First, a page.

Now, Factor 5 animation artist Sam Baker (Google cache, now offline) published some details about the financial state of the studio on his blog.

No one at Factor 5 had been paid in a month.... and we weren't going to any time soon. (...) Regardless of the financial issues of the company (which I won't elaborate on), we all stayed and continued to work. If we left, there would have been no hope in F5 staying afloat. We had faith in the projects and the company, so there was no reason to bail just yet. At this time it didn't seem like much more than bad timing and bad luck.

Then we lost health care. Ok, who needs it? If we're going to eventually be paid, some sacrifices would be worth it. I had my own on the side, so I wasn't sweating it. Then things turned bad...

Without proper funding on the project I was working on, the company was forced to stop production. Unfortunately I was finally having a ton of fun working on it and we had made such insane progress that this was a total kick to the chest. It was basically like saying "the work you've been doing for the last 8 months has been all for none, but thanks anyway." After that news, moral was definitely not the greatest. We figured it wasn't a problem, however, because there were other projects that needed us, and we still had work to do. So then...

The president of the company basically told us that if we didn't receive funding in 1 week, all of us should move on and look elsewhere for another job. I had no idea how bad this economy was getting until something like this affected me personally, and yea, it sucks. I have 1 more week left at Factor 5.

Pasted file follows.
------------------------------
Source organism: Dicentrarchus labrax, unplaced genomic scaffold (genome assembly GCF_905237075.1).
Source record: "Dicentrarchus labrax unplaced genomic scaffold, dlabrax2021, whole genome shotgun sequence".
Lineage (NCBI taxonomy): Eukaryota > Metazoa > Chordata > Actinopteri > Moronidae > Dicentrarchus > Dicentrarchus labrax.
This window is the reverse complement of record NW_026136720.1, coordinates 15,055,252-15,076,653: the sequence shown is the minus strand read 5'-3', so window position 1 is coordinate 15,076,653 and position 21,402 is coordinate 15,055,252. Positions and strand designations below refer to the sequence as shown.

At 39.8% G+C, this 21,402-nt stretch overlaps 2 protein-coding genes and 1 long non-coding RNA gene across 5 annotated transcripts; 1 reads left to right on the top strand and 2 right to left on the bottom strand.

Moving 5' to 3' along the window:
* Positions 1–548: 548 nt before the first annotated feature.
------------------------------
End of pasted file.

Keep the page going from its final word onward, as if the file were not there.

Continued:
Soonafter, the entire blog was deleted and the following rebuttal was posted, presumably by another person (since Sam Baker's Blogger profile went offline).

A writer for 1up came across my blog and read some information that was then misinterpreted. I'd like to clarify what exactly is going on.

Steve Watts of 1UP wrote that I said Factor 5 cut one of their main projects, a comic book superhero game, and that's incorrect. It was a big story in the news that we recently lost a publisher, Brash Entertainment, when they went out of business. This does not mean that we've stopped production on that game, or that it was ever even in trouble. The other projects currently under way at Factor 5 are doing great. We hadn't received payment because of the situation with Brash, which is why I said I needed to look elsewhere for work. I removed my blog because it contained information that easy to misinterpret.

In an interview with MTV's Stephen Totilo since Brash's demise (but before Baker's comments), Eggebrecht addresses fears about their projects, stopping short of confirming one title as a new iteration in the ´Superman´ universe.